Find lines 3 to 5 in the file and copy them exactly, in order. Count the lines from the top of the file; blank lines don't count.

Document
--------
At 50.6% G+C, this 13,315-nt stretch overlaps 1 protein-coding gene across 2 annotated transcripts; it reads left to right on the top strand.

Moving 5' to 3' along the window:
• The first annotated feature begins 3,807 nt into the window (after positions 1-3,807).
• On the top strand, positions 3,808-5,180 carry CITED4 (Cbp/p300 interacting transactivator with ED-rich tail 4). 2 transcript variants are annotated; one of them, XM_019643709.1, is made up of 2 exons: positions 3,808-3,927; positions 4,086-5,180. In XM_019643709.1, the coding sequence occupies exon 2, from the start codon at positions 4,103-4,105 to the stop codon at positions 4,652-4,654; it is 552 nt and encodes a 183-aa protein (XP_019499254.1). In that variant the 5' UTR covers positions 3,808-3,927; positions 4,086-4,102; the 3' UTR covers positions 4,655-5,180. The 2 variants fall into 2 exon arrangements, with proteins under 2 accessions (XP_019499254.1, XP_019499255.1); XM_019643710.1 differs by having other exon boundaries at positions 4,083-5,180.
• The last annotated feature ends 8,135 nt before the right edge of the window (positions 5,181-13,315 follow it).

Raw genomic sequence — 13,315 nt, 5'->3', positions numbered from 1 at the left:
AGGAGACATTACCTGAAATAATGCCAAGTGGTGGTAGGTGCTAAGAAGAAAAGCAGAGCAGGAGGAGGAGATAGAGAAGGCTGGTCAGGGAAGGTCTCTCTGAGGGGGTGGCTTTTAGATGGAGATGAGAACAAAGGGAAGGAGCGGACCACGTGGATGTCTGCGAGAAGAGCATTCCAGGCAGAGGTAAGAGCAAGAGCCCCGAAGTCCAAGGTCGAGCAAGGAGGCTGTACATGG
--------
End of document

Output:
• The first annotated feature begins 3,807 nt into the window (after positions 1-3,807).
• On the top strand, positions 3,808-5,180 carry CITED4 (Cbp/p300 interacting transactivator with ED-rich tail 4). 2 transcript variants are annotated; one of them, XM_019643709.1, is made up of 2 exons: positions 3,808-3,927; positions 4,086-5,180. In XM_019643709.1, the coding sequence occupies exon 2, from the start codon at positions 4,103-4,105 to the stop codon at positions 4,652-4,654; it is 552 nt and encodes a 183-aa protein (XP_019499254.1). In that variant the 5' UTR covers positions 3,808-3,927; positions 4,086-4,102; the 3' UTR covers positions 4,655-5,180. The 2 variants fall into 2 exon arrangements, with proteins under 2 accessions (XP_019499254.1, XP_019499255.1); XM_019643710.1 differs by having other exon boundaries at positions 4,083-5,180.
• The last annotated feature ends 8,135 nt before the right edge of the window (positions 5,181-13,315 follow it).